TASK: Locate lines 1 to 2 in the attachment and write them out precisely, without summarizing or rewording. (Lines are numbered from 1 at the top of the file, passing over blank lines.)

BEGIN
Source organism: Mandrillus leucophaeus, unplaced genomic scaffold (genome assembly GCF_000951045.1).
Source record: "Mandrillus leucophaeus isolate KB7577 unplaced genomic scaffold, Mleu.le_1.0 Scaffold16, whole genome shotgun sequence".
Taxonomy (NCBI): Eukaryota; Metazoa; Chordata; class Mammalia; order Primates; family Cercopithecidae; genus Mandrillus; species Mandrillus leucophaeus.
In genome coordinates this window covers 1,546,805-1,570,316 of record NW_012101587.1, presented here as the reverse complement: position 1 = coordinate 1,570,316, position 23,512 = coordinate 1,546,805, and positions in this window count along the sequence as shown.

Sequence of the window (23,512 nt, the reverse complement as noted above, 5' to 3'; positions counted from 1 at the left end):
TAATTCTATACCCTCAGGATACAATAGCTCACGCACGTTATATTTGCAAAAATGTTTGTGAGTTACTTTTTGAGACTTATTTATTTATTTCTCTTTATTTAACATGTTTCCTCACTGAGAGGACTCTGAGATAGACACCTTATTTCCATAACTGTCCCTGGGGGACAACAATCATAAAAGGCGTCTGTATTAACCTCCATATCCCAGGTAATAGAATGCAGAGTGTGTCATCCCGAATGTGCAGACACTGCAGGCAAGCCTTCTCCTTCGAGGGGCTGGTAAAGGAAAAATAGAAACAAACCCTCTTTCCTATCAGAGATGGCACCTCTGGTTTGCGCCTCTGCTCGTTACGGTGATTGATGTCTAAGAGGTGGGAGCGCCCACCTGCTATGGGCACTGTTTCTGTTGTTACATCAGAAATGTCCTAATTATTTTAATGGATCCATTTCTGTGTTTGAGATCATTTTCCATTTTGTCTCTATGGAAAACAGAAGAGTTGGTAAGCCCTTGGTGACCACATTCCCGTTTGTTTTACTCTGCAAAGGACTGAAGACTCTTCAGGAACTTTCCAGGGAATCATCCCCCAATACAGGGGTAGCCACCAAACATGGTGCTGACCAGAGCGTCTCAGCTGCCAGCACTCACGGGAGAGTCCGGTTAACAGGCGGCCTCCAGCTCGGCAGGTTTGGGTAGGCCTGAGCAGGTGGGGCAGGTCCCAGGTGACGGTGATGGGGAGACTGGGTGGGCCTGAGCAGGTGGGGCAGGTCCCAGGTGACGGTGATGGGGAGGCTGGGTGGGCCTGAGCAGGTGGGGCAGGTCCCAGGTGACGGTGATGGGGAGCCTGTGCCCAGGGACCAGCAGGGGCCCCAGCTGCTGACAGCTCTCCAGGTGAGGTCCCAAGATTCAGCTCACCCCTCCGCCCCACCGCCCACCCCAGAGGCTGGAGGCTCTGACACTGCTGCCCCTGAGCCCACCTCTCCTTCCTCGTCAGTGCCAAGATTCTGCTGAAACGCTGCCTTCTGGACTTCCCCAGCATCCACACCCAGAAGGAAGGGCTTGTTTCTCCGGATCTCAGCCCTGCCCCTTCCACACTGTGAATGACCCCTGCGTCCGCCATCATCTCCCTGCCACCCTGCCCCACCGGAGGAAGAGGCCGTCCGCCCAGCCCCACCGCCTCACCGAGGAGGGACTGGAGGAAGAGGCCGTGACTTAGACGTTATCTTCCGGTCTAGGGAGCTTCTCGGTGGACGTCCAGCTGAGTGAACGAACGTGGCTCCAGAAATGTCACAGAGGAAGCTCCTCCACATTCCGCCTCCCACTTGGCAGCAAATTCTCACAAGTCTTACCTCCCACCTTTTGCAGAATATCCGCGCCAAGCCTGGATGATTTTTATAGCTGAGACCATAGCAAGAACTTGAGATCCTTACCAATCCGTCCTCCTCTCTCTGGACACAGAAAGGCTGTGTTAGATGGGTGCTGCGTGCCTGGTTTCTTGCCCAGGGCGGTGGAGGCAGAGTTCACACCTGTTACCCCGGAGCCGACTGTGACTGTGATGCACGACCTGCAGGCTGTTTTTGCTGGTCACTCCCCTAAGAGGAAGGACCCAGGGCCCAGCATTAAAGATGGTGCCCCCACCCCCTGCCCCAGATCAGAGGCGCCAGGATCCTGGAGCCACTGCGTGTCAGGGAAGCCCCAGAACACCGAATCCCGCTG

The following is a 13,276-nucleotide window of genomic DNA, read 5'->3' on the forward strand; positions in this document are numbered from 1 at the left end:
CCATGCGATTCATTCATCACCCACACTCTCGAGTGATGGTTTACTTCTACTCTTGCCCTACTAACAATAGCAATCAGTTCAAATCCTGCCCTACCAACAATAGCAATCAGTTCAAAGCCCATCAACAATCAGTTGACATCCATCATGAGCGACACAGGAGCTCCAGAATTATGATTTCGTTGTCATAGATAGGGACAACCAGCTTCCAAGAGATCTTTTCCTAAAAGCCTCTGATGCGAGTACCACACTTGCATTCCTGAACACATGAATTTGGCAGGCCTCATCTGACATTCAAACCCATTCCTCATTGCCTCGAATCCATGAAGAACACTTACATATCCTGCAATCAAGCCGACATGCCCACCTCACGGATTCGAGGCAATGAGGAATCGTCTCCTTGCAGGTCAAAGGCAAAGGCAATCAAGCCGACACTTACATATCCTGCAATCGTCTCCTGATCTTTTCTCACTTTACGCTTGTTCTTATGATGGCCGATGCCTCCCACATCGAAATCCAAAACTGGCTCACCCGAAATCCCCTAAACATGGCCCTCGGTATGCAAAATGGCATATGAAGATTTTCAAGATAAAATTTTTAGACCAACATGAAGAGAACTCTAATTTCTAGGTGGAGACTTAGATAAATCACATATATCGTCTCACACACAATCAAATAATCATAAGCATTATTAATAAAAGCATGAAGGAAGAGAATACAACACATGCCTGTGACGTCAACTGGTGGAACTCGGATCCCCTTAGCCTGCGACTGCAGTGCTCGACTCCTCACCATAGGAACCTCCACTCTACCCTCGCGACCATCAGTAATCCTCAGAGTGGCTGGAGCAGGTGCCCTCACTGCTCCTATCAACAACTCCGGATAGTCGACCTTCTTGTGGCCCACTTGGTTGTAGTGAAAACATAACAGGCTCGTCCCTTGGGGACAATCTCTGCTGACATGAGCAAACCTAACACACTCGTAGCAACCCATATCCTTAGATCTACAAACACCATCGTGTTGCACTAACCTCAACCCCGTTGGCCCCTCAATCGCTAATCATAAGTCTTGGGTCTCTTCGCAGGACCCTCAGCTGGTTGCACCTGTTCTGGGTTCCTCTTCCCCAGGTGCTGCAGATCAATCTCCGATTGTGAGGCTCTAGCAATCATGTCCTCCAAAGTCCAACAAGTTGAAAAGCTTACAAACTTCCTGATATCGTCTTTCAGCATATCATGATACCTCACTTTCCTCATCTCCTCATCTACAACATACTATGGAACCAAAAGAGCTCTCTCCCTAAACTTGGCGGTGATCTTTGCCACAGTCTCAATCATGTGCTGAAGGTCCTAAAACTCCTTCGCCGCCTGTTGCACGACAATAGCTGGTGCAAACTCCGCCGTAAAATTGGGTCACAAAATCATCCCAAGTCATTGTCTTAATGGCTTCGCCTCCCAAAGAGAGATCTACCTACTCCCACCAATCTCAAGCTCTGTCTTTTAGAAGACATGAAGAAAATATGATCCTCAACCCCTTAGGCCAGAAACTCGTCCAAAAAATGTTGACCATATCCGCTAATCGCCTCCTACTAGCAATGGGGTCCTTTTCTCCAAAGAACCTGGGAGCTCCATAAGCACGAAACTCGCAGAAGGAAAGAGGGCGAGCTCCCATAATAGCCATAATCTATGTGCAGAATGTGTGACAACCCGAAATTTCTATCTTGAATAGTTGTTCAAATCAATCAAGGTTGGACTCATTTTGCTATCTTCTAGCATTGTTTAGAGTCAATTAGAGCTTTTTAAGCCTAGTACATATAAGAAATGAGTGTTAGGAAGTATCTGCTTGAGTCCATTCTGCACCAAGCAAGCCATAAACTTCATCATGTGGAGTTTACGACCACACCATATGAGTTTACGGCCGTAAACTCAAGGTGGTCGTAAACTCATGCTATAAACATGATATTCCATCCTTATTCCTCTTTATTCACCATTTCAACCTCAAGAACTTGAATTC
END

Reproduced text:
Source organism: Mandrillus leucophaeus, unplaced genomic scaffold (genome assembly GCF_000951045.1).
Source record: "Mandrillus leucophaeus isolate KB7577 unplaced genomic scaffold, Mleu.le_1.0 Scaffold16, whole genome shotgun sequence".